Proving Incapacity in Cleveland Probate Disputes

There are numerous types of diminished mental states, some of which do NOT make a person incapacitated or invalidate a will. We know how to prove the validity of a will or trust based on incompetency factors. We are also prepared to protect the authenticity of a will or trust against false incompetency allegations.

Learn How Incapacity is Proven in Probate Disputes

A judge will make the determination as to incapacity or incompetence. Our Cleveland estate dispute lawyers will make the best case possible based on your side of the dispute. We frequently consult industry-leading experts prepared to show if a lack of mental capacity was an issue.

If medical evidence is available as to competence, this will be persuasive. The decedent may have been interviewed and asked questions such as:

  • About how much money do you have?
  • Who would benefit if you did not execute a will?

The decedent may appear more alert or oriented than he or she actually was. The signer of a will must be able to understand what is in the document, and its effects, at the time he or she signs it. Even though the person can make simple day-to-day living decisions, the person may not be capable of understanding his or her distribution of a complicated estate.

Friends and family can testify that the person was or was not behaving normally, recognizing people, or responding appropriately to questions. Our Cleveland probate dispute attorneys handle these matters constantly. It is not a sideline for us. We are very familiar with the evidence that will persuade a judge.

Proving incapacity is usually easier than proving undue influence. To prove undue influence you must expose wrongdoing — which the wrongdoer has tried to conceal.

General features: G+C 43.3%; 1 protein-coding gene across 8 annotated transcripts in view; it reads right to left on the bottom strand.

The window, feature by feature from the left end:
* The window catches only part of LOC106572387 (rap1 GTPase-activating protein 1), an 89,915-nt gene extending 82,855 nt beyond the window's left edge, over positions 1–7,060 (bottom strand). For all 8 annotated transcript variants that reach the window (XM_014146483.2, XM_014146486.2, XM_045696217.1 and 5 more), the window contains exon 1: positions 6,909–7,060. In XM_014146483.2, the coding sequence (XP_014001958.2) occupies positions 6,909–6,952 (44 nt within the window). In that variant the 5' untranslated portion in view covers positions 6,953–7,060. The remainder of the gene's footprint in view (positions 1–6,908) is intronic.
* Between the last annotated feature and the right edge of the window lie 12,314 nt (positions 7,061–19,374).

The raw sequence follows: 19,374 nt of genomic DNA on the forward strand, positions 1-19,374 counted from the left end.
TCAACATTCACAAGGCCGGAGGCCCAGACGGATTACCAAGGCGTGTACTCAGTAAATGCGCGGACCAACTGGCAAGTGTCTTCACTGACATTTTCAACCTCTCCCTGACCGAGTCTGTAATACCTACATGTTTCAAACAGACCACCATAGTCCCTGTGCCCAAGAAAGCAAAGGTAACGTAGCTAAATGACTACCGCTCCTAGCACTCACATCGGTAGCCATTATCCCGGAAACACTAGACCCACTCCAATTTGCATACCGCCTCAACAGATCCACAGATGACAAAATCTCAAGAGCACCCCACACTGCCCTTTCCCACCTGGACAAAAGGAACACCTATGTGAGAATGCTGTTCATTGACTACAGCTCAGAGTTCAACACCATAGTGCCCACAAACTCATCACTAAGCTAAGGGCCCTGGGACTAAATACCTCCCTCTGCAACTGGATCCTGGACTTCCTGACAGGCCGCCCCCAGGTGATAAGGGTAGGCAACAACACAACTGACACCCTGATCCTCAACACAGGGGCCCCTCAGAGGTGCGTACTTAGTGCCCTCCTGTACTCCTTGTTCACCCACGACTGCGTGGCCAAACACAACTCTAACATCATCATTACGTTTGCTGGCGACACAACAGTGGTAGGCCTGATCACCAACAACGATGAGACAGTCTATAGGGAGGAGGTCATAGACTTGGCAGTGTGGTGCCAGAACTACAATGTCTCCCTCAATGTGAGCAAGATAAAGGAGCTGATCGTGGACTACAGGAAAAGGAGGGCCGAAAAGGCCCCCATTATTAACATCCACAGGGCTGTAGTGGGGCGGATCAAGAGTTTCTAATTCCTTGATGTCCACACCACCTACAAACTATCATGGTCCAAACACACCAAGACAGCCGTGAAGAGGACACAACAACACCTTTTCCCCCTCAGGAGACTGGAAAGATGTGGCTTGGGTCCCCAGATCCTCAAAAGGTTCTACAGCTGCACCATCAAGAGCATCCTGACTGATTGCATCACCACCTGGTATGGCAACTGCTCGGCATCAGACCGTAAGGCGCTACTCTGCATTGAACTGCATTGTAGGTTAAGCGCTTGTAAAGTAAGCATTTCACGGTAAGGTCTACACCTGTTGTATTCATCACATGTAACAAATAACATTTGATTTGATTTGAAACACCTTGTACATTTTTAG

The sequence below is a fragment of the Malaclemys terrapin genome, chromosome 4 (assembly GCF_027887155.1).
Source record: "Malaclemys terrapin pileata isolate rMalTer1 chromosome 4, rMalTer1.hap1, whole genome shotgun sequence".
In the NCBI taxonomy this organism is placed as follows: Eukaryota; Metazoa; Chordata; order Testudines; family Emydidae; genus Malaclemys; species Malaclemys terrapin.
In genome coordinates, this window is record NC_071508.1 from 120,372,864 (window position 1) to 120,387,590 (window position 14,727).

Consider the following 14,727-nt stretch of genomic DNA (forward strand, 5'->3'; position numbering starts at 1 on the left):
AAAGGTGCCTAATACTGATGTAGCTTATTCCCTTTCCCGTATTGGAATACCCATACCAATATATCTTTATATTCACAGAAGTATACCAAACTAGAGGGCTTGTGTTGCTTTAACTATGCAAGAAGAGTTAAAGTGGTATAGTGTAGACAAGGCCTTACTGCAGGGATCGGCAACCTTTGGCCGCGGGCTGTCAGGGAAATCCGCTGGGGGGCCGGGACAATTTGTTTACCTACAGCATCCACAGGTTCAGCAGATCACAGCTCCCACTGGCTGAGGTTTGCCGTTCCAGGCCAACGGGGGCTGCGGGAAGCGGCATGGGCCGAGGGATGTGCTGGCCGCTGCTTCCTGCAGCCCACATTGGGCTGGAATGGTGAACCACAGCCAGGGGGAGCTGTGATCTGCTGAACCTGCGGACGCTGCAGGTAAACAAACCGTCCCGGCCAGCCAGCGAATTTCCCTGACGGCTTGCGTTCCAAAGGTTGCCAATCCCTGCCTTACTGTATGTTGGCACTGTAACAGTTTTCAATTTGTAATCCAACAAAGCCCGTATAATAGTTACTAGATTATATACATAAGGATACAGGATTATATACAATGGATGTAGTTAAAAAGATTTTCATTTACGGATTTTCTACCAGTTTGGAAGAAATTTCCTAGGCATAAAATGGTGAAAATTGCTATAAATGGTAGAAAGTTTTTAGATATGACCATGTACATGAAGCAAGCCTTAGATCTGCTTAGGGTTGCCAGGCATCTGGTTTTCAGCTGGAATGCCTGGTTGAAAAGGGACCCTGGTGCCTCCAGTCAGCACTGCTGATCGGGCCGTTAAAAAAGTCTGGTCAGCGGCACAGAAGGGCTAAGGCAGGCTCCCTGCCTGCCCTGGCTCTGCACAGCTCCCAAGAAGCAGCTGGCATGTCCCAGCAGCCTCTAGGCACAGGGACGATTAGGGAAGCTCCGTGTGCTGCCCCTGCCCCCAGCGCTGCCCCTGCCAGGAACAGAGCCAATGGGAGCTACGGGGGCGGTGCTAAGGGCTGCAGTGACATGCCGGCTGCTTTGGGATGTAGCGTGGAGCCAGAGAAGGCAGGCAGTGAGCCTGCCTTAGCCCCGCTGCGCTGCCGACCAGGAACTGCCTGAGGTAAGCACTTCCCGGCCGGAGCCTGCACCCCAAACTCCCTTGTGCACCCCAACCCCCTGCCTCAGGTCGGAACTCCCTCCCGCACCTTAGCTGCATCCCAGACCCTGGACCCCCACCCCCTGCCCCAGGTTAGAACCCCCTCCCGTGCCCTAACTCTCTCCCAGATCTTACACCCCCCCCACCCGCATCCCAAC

PROVING Undue Influence

We have seen this scenario, or something similar, play out many times:

A person comes in to "protect" a loved one who has become incapacitated or simply "needs" or "wants" assistance or companionship. Next, that person then cuts off communication between the loved one and the rest of the family. They put themselves in a position so that the loved one views them as their advocate. Then, they take advantage of that position by exerting undue influence, bringing in a new lawyer and getting themselves written into a will or trust.

If you believe this situation has happened to your family member, our Cleveland undue influence lawyers can help.

Undue Influence is a Nicer Term for Manipulation

When someone exerts undue influence to get included in a will or an estate, they are guilty of manipulation. Often, this manipulation of an elderly person can be very ugly.

We have seen cases where people have been forced to sign legal documents prior to or immediately after surgery. We have seen cases in which elderly people have been told that they will have to go to a nursing home if they do not sign over a life insurance policy. This is exploitation of the elderly. This is wrong.

Our goal is to set things right.

The Challenges of Proving Undue Influence

Proving that undue influence has been exerted can be challenging. Often, the elderly target was still able to think for himself or herself, but was put into a position where the ability to make critical decisions was compromised. Our team knows how to address these matters in pursuit of positive results for you and your family.

Those creating or finalizing wills and trusts are usually doing so as their health is in decline. Sadly, our mental acuity declines also, in our final years. Not only is important communication with loved ones often lacking, but susceptibility to undue influence and confusion about what we are doing are possible.

The contents of a will or trust are not generally known before its drafter has passed on. There is often surprise or even shock at the contents of the documents. Is this really what our loved one meant to do with property and assets?

With the star witness (the decedent) gone, a circumstantial case must be made, for whichever side you find yourself on. There are certain actions of the decedent or those around him or her, or events that may call into question the validity of a will or trust.

  • Did a single individual have sole access to the decedent?
  • Is there evidence this person attempted to keep others away from the decedent?
  • Was there a sudden change of estate planning attorneys?

Sometimes an elderly person is not a victim of undue influence but rather lacked capacity due to disease. This can explain unexpected and otherwise inexplicable decisions expressed in a will or trust.

Our Cleveland undue influence lawyers assess the strength of your case, whether legal action is worth your time and expense, and how we would propose to remedy the injustice.

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